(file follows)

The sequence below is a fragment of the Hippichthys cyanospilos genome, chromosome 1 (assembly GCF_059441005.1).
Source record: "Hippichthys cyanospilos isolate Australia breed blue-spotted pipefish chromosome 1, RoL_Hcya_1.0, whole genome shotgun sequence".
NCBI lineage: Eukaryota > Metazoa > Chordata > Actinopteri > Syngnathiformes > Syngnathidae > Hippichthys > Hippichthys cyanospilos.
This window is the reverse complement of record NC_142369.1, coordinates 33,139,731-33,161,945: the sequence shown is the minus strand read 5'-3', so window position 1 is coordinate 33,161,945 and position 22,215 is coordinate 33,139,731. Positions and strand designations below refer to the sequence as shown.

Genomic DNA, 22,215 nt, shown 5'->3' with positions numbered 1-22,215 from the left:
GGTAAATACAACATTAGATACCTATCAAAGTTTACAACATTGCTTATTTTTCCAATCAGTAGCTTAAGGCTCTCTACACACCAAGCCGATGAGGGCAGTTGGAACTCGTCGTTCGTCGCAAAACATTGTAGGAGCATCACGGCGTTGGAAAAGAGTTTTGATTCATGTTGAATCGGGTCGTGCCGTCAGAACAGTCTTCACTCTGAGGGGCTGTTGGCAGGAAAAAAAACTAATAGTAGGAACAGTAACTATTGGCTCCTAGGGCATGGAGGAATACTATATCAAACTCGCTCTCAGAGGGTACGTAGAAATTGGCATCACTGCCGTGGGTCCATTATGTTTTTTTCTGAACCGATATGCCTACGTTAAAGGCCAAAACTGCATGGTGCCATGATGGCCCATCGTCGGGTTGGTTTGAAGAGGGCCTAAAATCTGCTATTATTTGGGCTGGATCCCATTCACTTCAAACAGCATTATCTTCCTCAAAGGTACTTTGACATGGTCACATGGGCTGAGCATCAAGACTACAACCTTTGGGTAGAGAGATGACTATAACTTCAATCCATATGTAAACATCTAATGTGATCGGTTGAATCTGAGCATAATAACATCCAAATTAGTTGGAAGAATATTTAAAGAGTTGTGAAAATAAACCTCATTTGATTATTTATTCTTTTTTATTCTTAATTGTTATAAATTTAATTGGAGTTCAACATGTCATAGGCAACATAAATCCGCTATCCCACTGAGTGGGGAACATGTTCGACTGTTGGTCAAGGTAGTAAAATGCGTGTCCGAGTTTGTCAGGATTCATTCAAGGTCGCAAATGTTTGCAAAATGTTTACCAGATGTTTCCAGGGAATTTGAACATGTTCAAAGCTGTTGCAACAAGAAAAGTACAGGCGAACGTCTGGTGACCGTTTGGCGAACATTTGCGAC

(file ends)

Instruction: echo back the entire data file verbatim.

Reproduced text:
The sequence below is a fragment of the Hippichthys cyanospilos genome, chromosome 1 (assembly GCF_059441005.1).
Source record: "Hippichthys cyanospilos isolate Australia breed blue-spotted pipefish chromosome 1, RoL_Hcya_1.0, whole genome shotgun sequence".
NCBI lineage: Eukaryota > Metazoa > Chordata > Actinopteri > Syngnathiformes > Syngnathidae > Hippichthys > Hippichthys cyanospilos.
This window is the reverse complement of record NC_142369.1, coordinates 33,139,731-33,161,945: the sequence shown is the minus strand read 5'-3', so window position 1 is coordinate 33,161,945 and position 22,215 is coordinate 33,139,731. Positions and strand designations below refer to the sequence as shown.

Genomic DNA, 22,215 nt, shown 5'->3' with positions numbered 1-22,215 from the left:
GGTAAATACAACATTAGATACCTATCAAAGTTTACAACATTGCTTATTTTTCCAATCAGTAGCTTAAGGCTCTCTACACACCAAGCCGATGAGGGCAGTTGGAACTCGTCGTTCGTCGCAAAACATTGTAGGAGCATCACGGCGTTGGAAAAGAGTTTTGATTCATGTTGAATCGGGTCGTGCCGTCAGAACAGTCTTCACTCTGAGGGGCTGTTGGCAGGAAAAAAAACTAATAGTAGGAACAGTAACTATTGGCTCCTAGGGCATGGAGGAATACTATATCAAACTCGCTCTCAGAGGGTACGTAGAAATTGGCATCACTGCCGTGGGTCCATTATGTTTTTTTCTGAACCGATATGCCTACGTTAAAGGCCAAAACTGCATGGTGCCATGATGGCCCATCGTCGGGTTGGTTTGAAGAGGGCCTAAAATCTGCTATTATTTGGGCTGGATCCCATTCACTTCAAACAGCATTATCTTCCTCAAAGGTACTTTGACATGGTCACATGGGCTGAGCATCAAGACTACAACCTTTGGGTAGAGAGATGACTATAACTTCAATCCATATGTAAACATCTAATGTGATCGGTTGAATCTGAGCATAATAACATCCAAATTAGTTGGAAGAATATTTAAAGAGTTGTGAAAATAAACCTCATTTGATTATTTATTCTTTTTTATTCTTAATTGTTATAAATTTAATTGGAGTTCAACATGTCATAGGCAACATAAATCCGCTATCCCACTGAGTGGGGAACATGTTCGACTGTTGGTCAAGGTAGTAAAATGCGTGTCCGAGTTTGTCAGGATTCATTCAAGGTCGCAAATGTTTGCAAAATGTTTACCAGATGTTTCCAGGGAATTTGAACATGTTCAAAGCTGTTGCAACAAGAAAAGTACAGGCGAACGTCTGGTGACCGTTTGGCGAACATTTGCGAC